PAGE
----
CHICAGO (CN) – A group of Democratic members of the Illinois General Assembly sued the state comptroller on Friday to force her to pay their salaries that have been withheld since May due to a lengthy budget crisis.
Leslie Munger, a Republican appointed by Gov. Bruce Rauner after the death of former Comptroller Judy Baar Topinka, announced in April that the salaries of state legislators would be added to Illinois’ stack of unpaid bills.
Rauner has been battling lawmakers, led by entrenched Democrat House Speaker Michael Madigan, for more than a year over what they say are extreme budget cuts.
Illinois did not have a budget passed for the 2016 fiscal year, but stopgap measures were passed in June to see the state through the end of the year. That will keep public schools and some other services going, but neither side seems ready to give in and the state faces a $10.4 billion backlog on payments.
The 177 General Assembly members, along with six constitutional officers, represent a total of $15.6 million in salaries each year.
Admitting that the move was meant to put pressure on the General Assembly to cave to Rauner’s budget proposal, Munger said, “I am hoping that this will help everyone understand what it feels like, really, to be among the group of people who are waiting months for payment.”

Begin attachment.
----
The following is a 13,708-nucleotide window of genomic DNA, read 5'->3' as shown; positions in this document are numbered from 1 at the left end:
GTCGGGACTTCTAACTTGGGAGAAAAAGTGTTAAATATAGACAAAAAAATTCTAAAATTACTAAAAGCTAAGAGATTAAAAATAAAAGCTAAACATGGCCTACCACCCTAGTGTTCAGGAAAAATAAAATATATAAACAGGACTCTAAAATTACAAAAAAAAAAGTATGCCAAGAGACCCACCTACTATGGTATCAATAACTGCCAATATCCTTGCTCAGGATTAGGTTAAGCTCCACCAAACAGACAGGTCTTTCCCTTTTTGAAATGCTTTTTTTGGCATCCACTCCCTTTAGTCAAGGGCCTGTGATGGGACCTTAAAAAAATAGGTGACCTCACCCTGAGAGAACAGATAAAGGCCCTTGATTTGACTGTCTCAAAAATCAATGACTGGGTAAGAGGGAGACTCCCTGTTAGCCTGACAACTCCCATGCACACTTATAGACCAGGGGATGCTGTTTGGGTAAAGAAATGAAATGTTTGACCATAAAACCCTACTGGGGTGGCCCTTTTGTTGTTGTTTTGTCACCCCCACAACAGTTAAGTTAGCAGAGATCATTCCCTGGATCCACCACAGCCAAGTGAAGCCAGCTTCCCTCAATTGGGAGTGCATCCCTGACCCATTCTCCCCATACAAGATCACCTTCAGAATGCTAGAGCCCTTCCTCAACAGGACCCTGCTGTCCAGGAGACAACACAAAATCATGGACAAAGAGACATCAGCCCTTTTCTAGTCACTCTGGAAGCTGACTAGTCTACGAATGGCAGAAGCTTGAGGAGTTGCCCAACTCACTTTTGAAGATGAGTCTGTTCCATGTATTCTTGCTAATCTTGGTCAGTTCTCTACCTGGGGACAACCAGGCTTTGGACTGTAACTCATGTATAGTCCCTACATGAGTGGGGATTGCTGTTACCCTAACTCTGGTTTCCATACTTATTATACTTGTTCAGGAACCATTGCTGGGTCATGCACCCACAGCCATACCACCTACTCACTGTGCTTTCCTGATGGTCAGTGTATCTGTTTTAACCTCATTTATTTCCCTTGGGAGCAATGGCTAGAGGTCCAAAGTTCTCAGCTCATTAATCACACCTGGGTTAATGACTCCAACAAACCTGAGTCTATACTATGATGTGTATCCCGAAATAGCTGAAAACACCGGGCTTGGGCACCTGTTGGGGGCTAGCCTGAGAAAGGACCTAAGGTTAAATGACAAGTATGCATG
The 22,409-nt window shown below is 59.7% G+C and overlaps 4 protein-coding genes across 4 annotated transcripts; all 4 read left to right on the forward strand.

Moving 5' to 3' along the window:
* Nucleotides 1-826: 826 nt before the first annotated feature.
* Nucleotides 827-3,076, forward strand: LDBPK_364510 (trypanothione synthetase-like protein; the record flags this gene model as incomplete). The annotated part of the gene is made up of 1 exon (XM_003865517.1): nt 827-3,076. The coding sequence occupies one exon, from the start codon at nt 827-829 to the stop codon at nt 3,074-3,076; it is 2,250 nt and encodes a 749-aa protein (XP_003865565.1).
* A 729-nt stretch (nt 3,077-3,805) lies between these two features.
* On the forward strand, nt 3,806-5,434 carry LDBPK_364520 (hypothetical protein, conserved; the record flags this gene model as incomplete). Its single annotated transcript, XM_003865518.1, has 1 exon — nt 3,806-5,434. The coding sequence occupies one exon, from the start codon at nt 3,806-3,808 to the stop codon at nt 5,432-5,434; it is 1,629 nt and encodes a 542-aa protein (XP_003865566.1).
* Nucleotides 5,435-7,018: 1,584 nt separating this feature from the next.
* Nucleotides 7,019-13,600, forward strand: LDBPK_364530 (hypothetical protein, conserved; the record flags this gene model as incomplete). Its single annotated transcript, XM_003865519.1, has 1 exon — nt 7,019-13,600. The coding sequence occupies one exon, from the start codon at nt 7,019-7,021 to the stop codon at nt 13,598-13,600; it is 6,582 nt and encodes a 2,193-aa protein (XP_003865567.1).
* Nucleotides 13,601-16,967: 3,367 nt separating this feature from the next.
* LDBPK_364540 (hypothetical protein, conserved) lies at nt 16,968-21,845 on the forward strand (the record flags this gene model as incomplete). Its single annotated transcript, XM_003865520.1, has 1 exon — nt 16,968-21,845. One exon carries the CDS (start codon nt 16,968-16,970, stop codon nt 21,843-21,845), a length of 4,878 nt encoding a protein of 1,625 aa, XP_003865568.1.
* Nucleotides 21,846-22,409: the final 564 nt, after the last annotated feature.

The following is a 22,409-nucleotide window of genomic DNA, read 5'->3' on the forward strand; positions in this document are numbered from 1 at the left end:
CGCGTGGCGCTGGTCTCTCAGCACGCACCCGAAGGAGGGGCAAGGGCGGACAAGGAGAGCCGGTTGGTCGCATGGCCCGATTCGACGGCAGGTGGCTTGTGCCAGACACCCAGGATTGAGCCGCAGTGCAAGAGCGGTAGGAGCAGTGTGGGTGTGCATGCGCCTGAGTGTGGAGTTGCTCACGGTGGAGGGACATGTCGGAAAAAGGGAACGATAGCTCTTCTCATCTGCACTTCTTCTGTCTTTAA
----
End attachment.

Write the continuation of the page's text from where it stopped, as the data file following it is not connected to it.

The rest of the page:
Munger introduced legislation in August that would make her solution permanent, requiring that a “balanced budget” be passed before officers and legislators get paid.
Friday’s lawsuit, filed in Cook County Circuit Court, says the comptroller “is attempting to force the General Assembly to forgo representing the interests of their constituents and accede to the policy preferences of an executive office that has no formal role in the legislative process.”
If allowed to hold their salaries hostage, the Democratic lawmakers say, “future comptrollers could refuse payment until any policy demands are met to the comptroller’s satisfaction.”
The Illinois Constitution mandates that members of the General Assembly are paid a salary and prohibits any changes to the salary during their terms, according to the lawsuit.
“Protecting the judicial or legislative branches of government from unwarranted intrusion by any executive branch officer is vital to preserving the separation of powers,” the complaint states.
The plaintiffs include Reps. Emanuel Chris Welch, Elizabeth Hernandez, Sylvana Tabares, Mary E. Flowers, Katherine Cloonan and Sonya M. Harper.
They are asking for an order that the comptroller must pay their salaries in full and on time. They’re represented by Michael Kasper, general counsel for the Illinois Democratic Party.
Susana Mendoza, a Democrat who served for a decade in the General Assembly and as Chicago City Clerk, beat out Munger in the November election and was sworn in as the new comptroller on Monday.
The comptroller’s office did not respond Monday to a request for comment from Courthouse News.